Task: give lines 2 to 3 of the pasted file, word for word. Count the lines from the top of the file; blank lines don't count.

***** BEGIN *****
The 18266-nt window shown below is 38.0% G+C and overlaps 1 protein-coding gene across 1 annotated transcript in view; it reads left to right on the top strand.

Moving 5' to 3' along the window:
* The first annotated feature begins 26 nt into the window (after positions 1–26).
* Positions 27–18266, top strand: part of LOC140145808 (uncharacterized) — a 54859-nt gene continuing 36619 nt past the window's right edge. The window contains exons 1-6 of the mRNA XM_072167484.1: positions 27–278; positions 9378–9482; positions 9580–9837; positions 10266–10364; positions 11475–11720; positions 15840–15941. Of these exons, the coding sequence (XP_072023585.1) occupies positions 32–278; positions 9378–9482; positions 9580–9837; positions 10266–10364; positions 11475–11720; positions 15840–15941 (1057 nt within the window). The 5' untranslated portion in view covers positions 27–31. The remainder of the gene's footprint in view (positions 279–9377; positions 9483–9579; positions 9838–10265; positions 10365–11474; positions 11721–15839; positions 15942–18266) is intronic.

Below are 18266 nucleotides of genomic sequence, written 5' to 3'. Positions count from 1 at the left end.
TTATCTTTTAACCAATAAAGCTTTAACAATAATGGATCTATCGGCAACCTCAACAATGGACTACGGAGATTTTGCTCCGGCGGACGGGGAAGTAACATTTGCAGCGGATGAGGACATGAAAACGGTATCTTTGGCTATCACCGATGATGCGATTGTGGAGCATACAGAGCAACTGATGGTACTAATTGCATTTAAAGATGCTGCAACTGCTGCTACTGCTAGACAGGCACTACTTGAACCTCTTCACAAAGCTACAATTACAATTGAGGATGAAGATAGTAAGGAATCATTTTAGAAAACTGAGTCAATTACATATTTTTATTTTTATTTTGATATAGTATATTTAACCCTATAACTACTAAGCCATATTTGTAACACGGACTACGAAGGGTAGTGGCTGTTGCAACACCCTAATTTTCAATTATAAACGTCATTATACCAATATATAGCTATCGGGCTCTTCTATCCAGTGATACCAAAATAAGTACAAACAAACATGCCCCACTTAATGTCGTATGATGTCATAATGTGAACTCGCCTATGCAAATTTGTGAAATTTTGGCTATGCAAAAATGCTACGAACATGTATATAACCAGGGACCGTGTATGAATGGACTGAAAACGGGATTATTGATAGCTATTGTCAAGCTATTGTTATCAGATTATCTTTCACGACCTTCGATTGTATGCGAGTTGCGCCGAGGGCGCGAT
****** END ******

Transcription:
Moving 5' to 3' along the window:
* The first annotated feature begins 26 nt into the window (after positions 1–26).